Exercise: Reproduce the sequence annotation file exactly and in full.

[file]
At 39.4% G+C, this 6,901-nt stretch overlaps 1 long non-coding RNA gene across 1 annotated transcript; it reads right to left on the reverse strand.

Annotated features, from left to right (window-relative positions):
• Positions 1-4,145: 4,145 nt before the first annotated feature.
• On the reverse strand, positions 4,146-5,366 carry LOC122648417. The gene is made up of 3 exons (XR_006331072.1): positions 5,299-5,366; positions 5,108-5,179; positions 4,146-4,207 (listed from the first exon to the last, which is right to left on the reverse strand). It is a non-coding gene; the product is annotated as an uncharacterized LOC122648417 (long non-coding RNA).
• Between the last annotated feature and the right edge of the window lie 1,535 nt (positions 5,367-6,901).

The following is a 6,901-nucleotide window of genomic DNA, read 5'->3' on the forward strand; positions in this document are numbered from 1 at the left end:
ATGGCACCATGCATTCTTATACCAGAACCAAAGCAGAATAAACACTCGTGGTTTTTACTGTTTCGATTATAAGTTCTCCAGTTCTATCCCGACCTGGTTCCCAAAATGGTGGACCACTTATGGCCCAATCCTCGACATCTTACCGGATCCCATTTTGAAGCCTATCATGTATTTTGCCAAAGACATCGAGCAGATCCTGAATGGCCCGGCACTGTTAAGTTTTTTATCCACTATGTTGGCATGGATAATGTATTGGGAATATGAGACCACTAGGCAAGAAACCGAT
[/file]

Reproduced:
At 39.4% G+C, this 6,901-nt stretch overlaps 1 long non-coding RNA gene across 1 annotated transcript; it reads right to left on the reverse strand.

Annotated features, from left to right (window-relative positions):
• Positions 1-4,145: 4,145 nt before the first annotated feature.
• On the reverse strand, positions 4,146-5,366 carry LOC122648417. The gene is made up of 3 exons (XR_006331072.1): positions 5,299-5,366; positions 5,108-5,179; positions 4,146-4,207 (listed from the first exon to the last, which is right to left on the reverse strand). It is a non-coding gene; the product is annotated as an uncharacterized LOC122648417 (long non-coding RNA).
• Between the last annotated feature and the right edge of the window lie 1,535 nt (positions 5,367-6,901).

The following is a 6,901-nucleotide window of genomic DNA, read 5'->3' on the forward strand; positions in this document are numbered from 1 at the left end:
ATGGCACCATGCATTCTTATACCAGAACCAAAGCAGAATAAACACTCGTGGTTTTTACTGTTTCGATTATAAGTTCTCCAGTTCTATCCCGACCTGGTTCCCAAAATGGTGGACCACTTATGGCCCAATCCTCGACATCTTACCGGATCCCATTTTGAAGCCTATCATGTATTTTGCCAAAGACATCGAGCAGATCCTGAATGGCCCGGCACTGTTAAGTTTTTTATCCACTATGTTGGCATGGATAATGTATTGGGAATATGAGACCACTAGGCAAGAAACCGAT